An Election Bet: Marylanders Will Seek for A Pro-Environment Governor
Flash forward to next year. Gov. Robert Ehrlich appears on your television, framed by Chesapeake Bay.
Until I was elected, politicians just talked about cleaning up our treasured Chesapeake. But thanks to my Bay Restoration Fund (you won't hear 'flush tax'), finally we have begun repairing leaky sewage treatment plants to stop the flow of Bay-choking pollution. Others talked, I acted.
I'm Bob Ehrlich, and I approve of this message.
Persuasive? Absolutely. But will it be enough to neutralize an issue that holds peril for Maryland's Republican governor? And can a single issue offset questionable environmental decisions that persist?
These are the questions that Ehrlich and his advisers may be pondering in light of a new Baltimore Sun poll showing that Marylanders' concerns about the environment have grown, not ebbed.
The poll of 800 found that the environment is among the top four issues people want addressed in the General Assembly along with education, health care and budget matters. Eight percent listed the environment as the issue of their top concern - up considerably from five percent a year ago.
In addition, nearly one-third of Marylanders believe the condition of the Chesapeake has worsened despite Ehrlich's efforts - considerably more than the 19 percent who see it getting better.
Polling experts have noted before that the environment carries more clout than its numbers suggest. Often, it melds in people's minds with traffic congestion and development, producing a potent quality of life issue brew that can rival most any other substantive issue.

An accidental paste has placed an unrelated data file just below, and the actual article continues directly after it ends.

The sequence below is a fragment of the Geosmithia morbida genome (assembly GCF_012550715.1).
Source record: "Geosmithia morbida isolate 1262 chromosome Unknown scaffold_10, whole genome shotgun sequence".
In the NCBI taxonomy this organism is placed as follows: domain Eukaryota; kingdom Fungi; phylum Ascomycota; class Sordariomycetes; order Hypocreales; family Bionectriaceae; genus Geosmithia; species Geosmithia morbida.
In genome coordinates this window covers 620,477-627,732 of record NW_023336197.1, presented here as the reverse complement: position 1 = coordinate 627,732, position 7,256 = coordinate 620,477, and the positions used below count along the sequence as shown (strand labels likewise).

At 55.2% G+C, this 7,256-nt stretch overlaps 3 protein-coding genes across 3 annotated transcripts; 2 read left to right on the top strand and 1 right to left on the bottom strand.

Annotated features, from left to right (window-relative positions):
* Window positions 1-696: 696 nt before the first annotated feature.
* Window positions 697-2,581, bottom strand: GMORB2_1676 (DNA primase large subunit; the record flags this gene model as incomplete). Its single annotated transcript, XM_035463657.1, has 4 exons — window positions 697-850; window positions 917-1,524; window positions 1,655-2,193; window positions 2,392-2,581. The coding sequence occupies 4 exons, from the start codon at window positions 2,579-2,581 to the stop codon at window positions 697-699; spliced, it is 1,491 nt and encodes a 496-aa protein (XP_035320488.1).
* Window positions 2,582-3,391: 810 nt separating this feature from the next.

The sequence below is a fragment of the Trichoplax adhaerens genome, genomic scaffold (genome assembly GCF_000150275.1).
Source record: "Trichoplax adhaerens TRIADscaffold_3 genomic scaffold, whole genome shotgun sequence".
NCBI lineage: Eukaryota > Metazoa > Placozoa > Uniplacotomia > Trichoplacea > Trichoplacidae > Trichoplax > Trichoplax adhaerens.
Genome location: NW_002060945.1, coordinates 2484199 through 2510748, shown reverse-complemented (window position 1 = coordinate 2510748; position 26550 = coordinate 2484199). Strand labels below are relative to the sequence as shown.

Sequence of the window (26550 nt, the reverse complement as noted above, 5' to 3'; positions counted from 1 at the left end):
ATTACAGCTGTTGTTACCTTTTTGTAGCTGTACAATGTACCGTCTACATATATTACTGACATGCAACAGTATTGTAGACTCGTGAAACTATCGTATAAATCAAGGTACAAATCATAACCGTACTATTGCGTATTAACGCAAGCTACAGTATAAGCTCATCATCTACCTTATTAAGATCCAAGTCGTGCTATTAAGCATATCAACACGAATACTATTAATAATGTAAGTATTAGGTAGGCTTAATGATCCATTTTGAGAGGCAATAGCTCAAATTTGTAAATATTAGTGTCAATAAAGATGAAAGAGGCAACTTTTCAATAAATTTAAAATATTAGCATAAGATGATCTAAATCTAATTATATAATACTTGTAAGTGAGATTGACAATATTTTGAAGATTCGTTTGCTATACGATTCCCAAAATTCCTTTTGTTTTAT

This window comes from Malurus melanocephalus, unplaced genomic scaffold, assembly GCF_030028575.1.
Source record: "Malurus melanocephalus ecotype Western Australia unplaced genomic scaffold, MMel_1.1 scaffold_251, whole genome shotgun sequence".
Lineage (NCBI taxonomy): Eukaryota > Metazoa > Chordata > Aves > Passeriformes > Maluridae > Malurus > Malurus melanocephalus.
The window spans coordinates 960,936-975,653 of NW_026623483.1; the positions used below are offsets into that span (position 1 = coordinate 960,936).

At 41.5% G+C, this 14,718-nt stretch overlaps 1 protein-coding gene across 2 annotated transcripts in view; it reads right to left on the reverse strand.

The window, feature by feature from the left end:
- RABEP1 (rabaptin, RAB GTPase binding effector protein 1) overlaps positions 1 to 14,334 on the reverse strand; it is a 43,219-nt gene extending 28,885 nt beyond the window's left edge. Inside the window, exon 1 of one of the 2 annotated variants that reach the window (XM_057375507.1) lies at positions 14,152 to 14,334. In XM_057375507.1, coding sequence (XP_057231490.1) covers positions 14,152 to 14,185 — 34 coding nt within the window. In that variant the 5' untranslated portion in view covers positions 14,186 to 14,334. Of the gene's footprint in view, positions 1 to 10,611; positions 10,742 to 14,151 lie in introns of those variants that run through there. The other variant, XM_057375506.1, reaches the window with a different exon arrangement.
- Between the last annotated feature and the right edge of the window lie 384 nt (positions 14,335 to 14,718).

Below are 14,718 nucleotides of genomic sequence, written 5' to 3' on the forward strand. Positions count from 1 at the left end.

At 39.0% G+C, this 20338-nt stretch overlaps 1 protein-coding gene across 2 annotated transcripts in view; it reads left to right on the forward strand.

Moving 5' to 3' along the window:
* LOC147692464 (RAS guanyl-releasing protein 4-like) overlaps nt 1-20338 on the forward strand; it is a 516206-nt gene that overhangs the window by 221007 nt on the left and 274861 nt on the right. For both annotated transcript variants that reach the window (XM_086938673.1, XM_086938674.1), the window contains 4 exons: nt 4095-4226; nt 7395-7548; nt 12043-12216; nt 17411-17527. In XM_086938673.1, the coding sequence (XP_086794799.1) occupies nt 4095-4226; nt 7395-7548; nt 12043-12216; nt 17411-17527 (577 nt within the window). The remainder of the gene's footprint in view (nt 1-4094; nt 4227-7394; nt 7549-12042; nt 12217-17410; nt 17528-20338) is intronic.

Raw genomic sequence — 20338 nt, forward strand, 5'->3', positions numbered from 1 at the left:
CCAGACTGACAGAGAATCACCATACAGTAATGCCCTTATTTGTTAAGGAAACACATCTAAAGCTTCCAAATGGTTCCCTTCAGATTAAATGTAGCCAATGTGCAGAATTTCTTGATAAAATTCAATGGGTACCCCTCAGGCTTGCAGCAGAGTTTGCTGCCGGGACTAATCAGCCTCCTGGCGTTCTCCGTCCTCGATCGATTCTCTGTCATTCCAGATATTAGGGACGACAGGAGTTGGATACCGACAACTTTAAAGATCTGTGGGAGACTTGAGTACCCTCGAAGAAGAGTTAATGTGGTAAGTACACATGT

Thus far, Marylanders believe that Ehrlich is doing a better job with the environment than with other issues, the Sun poll found. Will that perception hold?
Last week, environmental advocates were stunned at Ehrlich's choice for a DNR assistant secretary who will handle Chesapeake Bay programs - Ronald Guns, a former Eastern Shore Democratic delegate who was viewed as one of the General Assembly's principal obstructionists as far as environmental progress.
Similarly, Ehrlich has insisted on a hurry-up schedule for introducing Asian oysters into the Chesapeake despite warnings from the National Academy of Sciences and neighboring states. It is noteworthy that in the Sun poll, seven in 10 said the idea needs more study.
Then there's the governor's botched program to identify dozens of parcels of state-owned land for potential sale, which offers abundant campaign commercial possibilities for his Democratic challenger next year:
Hi. I'm standing here in this beautiful, state-owned forest that Gov. Ehrlich wanted to sell to developers as part of his radical right agenda until word leaked out. Is this any way to protect Maryland's heritage?
I'm O'Malley/Duncan, and I approve of this message.
Hopefully, the governor will understand the significance of Maryland's environment to Marylanders in this General Assembly and beyond, and we won't be hearing commercials like this.
We're Bay Weekly, and we approve of this message.